In parallel, a plasma-assisted combustion model was implemented by the EM2C laboratory's numerical team in the LES Low-Mach code YALES2 and in the compressible LES code AVBP. The model has been validated by comparing the results of different 0D, 1D and 2D test cases simulated with the two codes (YALES2, AVBP) with experimental and numerical results. First LES simulations of plasma ignition and flame stabilization, in the case of the Mini-PAC configuration, were performed.

The measurements planned on the Mini-PAc burner concern the mapping of temperature and species concentration by Spontaneous Raman Diffusion, with and without discharge, on an operating point at the limit of stability. In parallel, measurements will be carried out on the BIMER experimental bench, representative of an aeronautical combustion chamber

Detailed numerical simulations of plasma discharges will be conducted. The results of these calculations will validate the turbulent plasma-assisted combustion model. The first simulations of turbulent flames stabilized by a plasma discharge will then be possible. The numerical solutions will be compared against the experimental results at the end of the project. Finally, the NRP technology will be numerically tested on a real SAFRAN aeronautical engine.

Collin-Bastiani F, Vermorel O, Lacour C, Lecordier B, Cuenot B. DNS of spark ignition using Analytically Reduced Chemistry including plasma kinetics. Proceedings of the Combustion Institute. 2018.

Yacine Bechane, Nasser Darabiha, Vincent Moureau, Christophe Laux, Benoît Fiorina.Large Eddy Simulations of turbulent flame stabilization by pulsed plasma discharges. Scitech AIAA (2019)

Nelson VALDEZ, David HONORE, Corine LACOUR, Bertrand LECORDIER, Armelle CESSOU. Turbulent Bluff-Body flames close to stability limits revealed by coupling of high speed optical diagnostics. Poster présenté à la Journée des Doctorants en Combustion, Orléans, 19 janvier 2018

The reduction of pollutant emissions in aircraft engines and power plants has become a major issue for gas turbine manufacturers as a result of more stringent environmental regulations and increased environmental concern. An efficient solution to reduce pollutant formation is to maintain a relatively low temperature in the combustor primary zone, by decreasing for instance the mixture equivalence ratio. The issue is that a low flame temperature induces slower chemical reaction rates often resulting in an increase of flame instabilities and extinctions.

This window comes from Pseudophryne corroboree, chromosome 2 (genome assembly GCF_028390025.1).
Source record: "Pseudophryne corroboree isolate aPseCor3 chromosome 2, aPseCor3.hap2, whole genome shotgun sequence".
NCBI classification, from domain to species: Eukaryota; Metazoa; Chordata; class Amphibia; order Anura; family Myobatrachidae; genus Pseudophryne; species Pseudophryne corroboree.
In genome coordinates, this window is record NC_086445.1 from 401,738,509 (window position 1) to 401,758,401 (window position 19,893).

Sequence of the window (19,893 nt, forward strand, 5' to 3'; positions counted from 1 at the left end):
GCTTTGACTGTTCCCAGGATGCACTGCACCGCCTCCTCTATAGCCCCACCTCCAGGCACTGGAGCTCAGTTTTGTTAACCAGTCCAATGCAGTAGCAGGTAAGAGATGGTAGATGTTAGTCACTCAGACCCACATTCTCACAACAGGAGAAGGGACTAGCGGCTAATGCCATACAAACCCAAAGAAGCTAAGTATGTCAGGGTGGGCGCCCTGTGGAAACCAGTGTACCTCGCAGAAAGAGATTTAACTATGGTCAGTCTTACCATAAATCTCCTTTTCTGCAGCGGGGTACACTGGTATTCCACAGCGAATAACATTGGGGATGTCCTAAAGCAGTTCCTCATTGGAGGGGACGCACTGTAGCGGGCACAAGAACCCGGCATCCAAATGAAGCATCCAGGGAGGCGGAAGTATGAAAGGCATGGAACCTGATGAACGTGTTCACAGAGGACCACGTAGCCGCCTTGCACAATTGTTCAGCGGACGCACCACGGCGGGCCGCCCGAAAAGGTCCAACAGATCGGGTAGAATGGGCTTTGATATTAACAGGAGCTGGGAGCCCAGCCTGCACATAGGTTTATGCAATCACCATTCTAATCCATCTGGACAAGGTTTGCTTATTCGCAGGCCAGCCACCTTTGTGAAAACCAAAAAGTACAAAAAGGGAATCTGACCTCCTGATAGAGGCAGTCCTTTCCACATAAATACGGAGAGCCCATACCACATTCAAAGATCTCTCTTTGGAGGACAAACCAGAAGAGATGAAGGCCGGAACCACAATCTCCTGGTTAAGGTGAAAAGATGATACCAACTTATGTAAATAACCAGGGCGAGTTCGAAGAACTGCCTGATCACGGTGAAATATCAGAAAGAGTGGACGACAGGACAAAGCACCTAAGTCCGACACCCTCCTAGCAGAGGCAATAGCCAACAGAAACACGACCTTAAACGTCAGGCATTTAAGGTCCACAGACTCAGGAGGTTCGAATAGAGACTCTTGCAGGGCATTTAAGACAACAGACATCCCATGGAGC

An emerging solution to enable flame stabilization in leaner regimes, suitable to a wide range of combustion applications, is to generate electrical discharges at the flame basis. Among these various types of discharges, the Nanosecond Repetitively Pulsed discharges have shown to beparticularly efficient. Despite this proven efficiency, the fundamental mechanisms of plasma-assisted combustion are not well understood. Also, the numerical tools needed by engineers to assess the performance of NRP discharge in practical configurations and optimize their design do not exist.

The objective of this project is to elaborate and validate against experimental data a modeling route suitable to perform simulations of realistic turbulent combustion systems accounting for plasma-flame interactions.

The discharge properties will be first characterized numerically and experimentally in a mixture representative of a combustor, which may contain fuel and recirculating burnt gases. These temporal and spatial distributions of species and temperature within the discharge will serve to calibrate a semi-empirical plasma-assisted combustion model recently developed. This model will be formulated in a LES context and implemented in an unstructured CFD solver.
To build the validation database, experiments of plasma-assisted combustion will be conducted on two configurations:

- The first one is a bluff body flame on which it has been already shown that the NRP discharge enables the flame stabilization over very lean regimes. The NRP discharge is efficient when located in small gases recirculation zone. We will perform complementary measurements on this configuration to characterize the composition and flow properties within the recirculation zone.

- The second configuration is a swirled combustor representative of aeronautical combustion chambers. It is composed of a two-stage swirled injector and a rectangular combustion chamber with optical access ports. We will perform measurements to characterize the effect of the plasma on the flame stabilization process. It will be interesting to show that the plasma impacts significantly the stabilization mechanisms.

The LES plasma-assisted combustion model will be applied to both bluff-body flames and swirled combustor configuration. Finally, we will perform the LES of a practical Lean Premixed Turbomeca combustor stabilized by NRP discharges as a project final big challenge.

Project coordination

Benoit Fiorina (EM2C)

The author of this summary is the project coordinator, who is responsible for the content of this summary. The ANR declines any responsibility as for its contents.


LPP Laboratoire de Physique des Plasmas

Help of the ANR 755,820 euros
Beginning and duration of the scientific project: September 2016 - 48 Months